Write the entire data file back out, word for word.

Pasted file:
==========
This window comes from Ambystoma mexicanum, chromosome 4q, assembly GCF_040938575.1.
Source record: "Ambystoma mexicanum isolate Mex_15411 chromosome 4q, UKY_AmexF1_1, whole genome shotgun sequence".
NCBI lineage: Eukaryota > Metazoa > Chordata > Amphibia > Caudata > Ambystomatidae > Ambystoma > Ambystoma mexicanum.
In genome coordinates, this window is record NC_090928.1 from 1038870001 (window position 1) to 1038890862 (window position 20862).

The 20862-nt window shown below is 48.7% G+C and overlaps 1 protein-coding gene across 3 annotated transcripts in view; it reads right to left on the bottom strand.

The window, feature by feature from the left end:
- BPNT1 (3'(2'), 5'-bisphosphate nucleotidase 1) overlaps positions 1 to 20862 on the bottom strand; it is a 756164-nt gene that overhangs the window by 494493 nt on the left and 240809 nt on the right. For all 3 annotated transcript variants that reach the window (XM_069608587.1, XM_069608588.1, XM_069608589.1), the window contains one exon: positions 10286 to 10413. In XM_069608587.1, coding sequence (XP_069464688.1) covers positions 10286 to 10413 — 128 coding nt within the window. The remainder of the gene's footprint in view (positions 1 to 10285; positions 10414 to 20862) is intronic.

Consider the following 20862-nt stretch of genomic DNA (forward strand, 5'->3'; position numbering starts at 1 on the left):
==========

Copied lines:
This window comes from Ambystoma mexicanum, chromosome 4q, assembly GCF_040938575.1.
Source record: "Ambystoma mexicanum isolate Mex_15411 chromosome 4q, UKY_AmexF1_1, whole genome shotgun sequence".
NCBI lineage: Eukaryota > Metazoa > Chordata > Amphibia > Caudata > Ambystomatidae > Ambystoma > Ambystoma mexicanum.
In genome coordinates, this window is record NC_090928.1 from 1038870001 (window position 1) to 1038890862 (window position 20862).

The 20862-nt window shown below is 48.7% G+C and overlaps 1 protein-coding gene across 3 annotated transcripts in view; it reads right to left on the bottom strand.

The window, feature by feature from the left end:
- BPNT1 (3'(2'), 5'-bisphosphate nucleotidase 1) overlaps positions 1 to 20862 on the bottom strand; it is a 756164-nt gene that overhangs the window by 494493 nt on the left and 240809 nt on the right. For all 3 annotated transcript variants that reach the window (XM_069608587.1, XM_069608588.1, XM_069608589.1), the window contains one exon: positions 10286 to 10413. In XM_069608587.1, coding sequence (XP_069464688.1) covers positions 10286 to 10413 — 128 coding nt within the window. The remainder of the gene's footprint in view (positions 1 to 10285; positions 10414 to 20862) is intronic.

Consider the following 20862-nt stretch of genomic DNA (forward strand, 5'->3'; position numbering starts at 1 on the left):